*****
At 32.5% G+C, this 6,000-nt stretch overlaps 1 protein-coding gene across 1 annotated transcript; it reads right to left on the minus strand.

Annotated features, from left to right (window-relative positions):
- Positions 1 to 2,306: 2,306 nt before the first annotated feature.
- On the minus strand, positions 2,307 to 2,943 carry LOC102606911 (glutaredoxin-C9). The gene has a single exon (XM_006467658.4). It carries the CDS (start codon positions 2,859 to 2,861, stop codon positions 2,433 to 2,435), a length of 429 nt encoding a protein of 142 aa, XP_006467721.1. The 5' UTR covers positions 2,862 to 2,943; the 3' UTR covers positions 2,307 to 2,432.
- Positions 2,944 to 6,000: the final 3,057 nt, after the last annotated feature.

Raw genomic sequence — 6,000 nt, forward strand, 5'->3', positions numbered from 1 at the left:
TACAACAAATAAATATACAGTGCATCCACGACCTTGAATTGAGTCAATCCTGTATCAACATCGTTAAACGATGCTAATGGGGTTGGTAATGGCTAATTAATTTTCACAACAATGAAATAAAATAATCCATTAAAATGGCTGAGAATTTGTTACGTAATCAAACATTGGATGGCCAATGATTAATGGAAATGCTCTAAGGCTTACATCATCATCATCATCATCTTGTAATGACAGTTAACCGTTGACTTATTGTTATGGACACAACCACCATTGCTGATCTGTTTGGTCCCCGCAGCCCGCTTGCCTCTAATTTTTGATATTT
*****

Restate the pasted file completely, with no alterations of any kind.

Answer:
At 32.5% G+C, this 6,000-nt stretch overlaps 1 protein-coding gene across 1 annotated transcript; it reads right to left on the minus strand.

Annotated features, from left to right (window-relative positions):
- Positions 1 to 2,306: 2,306 nt before the first annotated feature.
- On the minus strand, positions 2,307 to 2,943 carry LOC102606911 (glutaredoxin-C9). The gene has a single exon (XM_006467658.4). It carries the CDS (start codon positions 2,859 to 2,861, stop codon positions 2,433 to 2,435), a length of 429 nt encoding a protein of 142 aa, XP_006467721.1. The 5' UTR covers positions 2,862 to 2,943; the 3' UTR covers positions 2,307 to 2,432.
- Positions 2,944 to 6,000: the final 3,057 nt, after the last annotated feature.

Raw genomic sequence — 6,000 nt, forward strand, 5'->3', positions numbered from 1 at the left:
TACAACAAATAAATATACAGTGCATCCACGACCTTGAATTGAGTCAATCCTGTATCAACATCGTTAAACGATGCTAATGGGGTTGGTAATGGCTAATTAATTTTCACAACAATGAAATAAAATAATCCATTAAAATGGCTGAGAATTTGTTACGTAATCAAACATTGGATGGCCAATGATTAATGGAAATGCTCTAAGGCTTACATCATCATCATCATCATCTTGTAATGACAGTTAACCGTTGACTTATTGTTATGGACACAACCACCATTGCTGATCTGTTTGGTCCCCGCAGCCCGCTTGCCTCTAATTTTTGATATTT